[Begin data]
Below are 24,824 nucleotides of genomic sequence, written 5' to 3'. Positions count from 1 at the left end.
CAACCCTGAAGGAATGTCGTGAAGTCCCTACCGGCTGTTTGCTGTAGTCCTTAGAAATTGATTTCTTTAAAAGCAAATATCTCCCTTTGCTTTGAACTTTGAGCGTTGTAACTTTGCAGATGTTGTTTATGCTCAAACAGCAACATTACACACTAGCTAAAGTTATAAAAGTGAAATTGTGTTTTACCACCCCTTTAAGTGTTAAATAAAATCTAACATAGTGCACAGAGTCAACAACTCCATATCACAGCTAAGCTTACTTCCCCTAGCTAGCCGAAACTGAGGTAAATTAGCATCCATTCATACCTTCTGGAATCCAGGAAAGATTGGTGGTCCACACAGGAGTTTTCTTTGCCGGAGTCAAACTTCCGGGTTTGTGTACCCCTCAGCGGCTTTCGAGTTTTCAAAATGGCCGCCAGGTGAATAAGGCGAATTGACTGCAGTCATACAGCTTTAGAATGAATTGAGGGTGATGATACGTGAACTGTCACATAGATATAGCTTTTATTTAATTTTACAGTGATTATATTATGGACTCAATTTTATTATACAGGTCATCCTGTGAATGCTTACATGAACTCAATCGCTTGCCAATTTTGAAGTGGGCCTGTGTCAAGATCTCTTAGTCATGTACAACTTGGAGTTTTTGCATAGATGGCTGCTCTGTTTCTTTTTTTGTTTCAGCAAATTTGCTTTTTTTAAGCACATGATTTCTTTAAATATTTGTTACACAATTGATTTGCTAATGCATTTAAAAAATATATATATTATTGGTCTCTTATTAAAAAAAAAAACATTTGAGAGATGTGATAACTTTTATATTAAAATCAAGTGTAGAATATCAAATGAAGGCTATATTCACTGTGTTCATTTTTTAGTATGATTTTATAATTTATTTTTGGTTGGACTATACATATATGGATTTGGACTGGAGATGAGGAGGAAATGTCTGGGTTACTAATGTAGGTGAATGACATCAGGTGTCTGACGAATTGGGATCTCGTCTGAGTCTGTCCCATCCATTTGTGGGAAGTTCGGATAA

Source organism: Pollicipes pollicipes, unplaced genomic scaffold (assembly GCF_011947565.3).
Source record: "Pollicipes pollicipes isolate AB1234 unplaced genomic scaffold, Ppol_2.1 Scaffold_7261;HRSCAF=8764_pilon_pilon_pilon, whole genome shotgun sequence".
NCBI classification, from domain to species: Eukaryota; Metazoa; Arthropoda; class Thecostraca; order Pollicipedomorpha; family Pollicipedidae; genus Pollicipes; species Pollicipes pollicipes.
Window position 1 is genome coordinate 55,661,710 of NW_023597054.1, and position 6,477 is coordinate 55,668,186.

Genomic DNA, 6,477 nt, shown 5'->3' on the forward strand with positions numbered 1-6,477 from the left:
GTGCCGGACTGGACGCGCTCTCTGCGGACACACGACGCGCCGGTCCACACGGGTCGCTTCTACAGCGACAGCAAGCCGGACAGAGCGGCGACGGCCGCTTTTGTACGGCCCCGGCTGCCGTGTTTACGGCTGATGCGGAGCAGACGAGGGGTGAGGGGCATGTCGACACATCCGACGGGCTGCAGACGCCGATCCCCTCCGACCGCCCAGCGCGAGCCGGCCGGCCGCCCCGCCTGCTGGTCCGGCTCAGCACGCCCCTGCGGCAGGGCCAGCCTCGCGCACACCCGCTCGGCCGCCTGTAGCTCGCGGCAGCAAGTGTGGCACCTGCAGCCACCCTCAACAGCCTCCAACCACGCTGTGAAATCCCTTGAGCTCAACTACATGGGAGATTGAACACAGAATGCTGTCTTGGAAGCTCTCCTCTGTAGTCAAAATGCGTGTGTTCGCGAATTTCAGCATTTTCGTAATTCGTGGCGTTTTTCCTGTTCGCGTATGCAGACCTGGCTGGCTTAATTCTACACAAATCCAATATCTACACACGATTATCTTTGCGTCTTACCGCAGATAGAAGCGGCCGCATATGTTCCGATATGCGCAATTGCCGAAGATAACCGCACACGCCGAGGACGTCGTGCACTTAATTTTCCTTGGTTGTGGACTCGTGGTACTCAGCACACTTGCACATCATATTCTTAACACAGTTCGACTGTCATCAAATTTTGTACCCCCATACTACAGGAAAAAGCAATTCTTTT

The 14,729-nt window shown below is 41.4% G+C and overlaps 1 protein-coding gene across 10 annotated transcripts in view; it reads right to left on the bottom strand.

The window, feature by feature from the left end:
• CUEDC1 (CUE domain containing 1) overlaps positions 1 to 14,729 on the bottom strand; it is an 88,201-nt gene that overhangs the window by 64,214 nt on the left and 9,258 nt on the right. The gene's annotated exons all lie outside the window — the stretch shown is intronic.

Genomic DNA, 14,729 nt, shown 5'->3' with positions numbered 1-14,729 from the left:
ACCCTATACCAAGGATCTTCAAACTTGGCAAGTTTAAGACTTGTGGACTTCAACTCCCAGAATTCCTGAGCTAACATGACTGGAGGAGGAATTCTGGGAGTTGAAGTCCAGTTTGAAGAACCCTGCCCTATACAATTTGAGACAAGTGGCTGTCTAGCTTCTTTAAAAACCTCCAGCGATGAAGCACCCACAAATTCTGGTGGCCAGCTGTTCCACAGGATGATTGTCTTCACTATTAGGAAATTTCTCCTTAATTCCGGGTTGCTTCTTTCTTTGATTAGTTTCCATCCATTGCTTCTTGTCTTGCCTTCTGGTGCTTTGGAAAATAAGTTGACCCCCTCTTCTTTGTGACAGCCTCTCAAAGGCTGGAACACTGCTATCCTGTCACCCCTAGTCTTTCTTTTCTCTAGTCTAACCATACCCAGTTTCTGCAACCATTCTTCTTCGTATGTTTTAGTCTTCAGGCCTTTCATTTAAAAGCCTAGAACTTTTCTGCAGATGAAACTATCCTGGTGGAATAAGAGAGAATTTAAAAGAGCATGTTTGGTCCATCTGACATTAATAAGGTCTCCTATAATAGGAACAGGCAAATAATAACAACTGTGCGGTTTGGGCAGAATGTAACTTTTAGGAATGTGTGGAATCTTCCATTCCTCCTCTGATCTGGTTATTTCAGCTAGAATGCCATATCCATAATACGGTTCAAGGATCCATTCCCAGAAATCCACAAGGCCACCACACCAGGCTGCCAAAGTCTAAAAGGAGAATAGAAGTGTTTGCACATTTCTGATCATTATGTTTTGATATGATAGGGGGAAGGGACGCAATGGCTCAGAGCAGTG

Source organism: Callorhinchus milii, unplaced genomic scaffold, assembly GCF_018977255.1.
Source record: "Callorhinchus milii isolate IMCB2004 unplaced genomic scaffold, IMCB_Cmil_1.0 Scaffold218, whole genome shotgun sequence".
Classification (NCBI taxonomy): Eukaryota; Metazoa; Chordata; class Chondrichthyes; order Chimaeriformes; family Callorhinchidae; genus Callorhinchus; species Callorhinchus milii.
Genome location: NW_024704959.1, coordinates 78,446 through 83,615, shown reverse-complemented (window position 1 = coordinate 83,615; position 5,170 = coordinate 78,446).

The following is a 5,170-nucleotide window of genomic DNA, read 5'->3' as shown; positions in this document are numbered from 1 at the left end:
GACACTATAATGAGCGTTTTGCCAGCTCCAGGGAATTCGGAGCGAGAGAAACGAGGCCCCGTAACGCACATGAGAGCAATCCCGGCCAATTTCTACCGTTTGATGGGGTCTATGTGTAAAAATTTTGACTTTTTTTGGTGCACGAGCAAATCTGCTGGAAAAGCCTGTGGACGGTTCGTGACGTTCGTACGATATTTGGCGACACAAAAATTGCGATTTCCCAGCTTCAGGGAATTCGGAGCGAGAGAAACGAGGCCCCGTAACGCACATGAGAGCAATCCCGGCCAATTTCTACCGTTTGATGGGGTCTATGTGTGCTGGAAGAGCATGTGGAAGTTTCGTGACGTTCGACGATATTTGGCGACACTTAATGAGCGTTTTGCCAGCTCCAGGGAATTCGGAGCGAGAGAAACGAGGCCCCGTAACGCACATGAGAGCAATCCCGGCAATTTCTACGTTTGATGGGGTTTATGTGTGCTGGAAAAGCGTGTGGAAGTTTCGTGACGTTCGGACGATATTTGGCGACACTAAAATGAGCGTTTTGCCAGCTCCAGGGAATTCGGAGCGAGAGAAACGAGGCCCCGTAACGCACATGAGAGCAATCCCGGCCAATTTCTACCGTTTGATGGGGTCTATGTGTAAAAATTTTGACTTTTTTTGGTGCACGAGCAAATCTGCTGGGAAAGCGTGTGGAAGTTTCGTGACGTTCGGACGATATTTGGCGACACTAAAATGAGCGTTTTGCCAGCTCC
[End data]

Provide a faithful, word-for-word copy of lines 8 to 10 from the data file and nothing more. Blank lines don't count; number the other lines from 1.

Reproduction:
GTGCCGGACTGGACGCGCTCTCTGCGGACACACGACGCGCCGGTCCACACGGGTCGCTTCTACAGCGACAGCAAGCCGGACAGAGCGGCGACGGCCGCTTTTGTACGGCCCCGGCTGCCGTGTTTACGGCTGATGCGGAGCAGACGAGGGGTGAGGGGCATGTCGACACATCCGACGGGCTGCAGACGCCGATCCCCTCCGACCGCCCAGCGCGAGCCGGCCGGCCGCCCCGCCTGCTGGTCCGGCTCAGCACGCCCCTGCGGCAGGGCCAGCCTCGCGCACACCCGCTCGGCCGCCTGTAGCTCGCGGCAGCAAGTGTGGCACCTGCAGCCACCCTCAACAGCCTCCAACCACGCTGTGAAATCCCTTGAGCTCAACTACATGGGAGATTGAACACAGAATGCTGTCTTGGAAGCTCTCCTCTGTAGTCAAAATGCGTGTGTTCGCGAATTTCAGCATTTTCGTAATTCGTGGCGTTTTTCCTGTTCGCGTATGCAGACCTGGCTGGCTTAATTCTACACAAATCCAATATCTACACACGATTATCTTTGCGTCTTACCGCAGATAGAAGCGGCCGCATATGTTCCGATATGCGCAATTGCCGAAGATAACCGCACACGCCGAGGACGTCGTGCACTTAATTTTCCTTGGTTGTGGACTCGTGGTACTCAGCACACTTGCACATCATATTCTTAACACAGTTCGACTGTCATCAAATTTTGTACCCCCATACTACAGGAAAAAGCAATTCTTTT

The 14,729-nt window shown below is 41.4% G+C and overlaps 1 protein-coding gene across 10 annotated transcripts in view; it reads right to left on the bottom strand.

The window, feature by feature from the left end: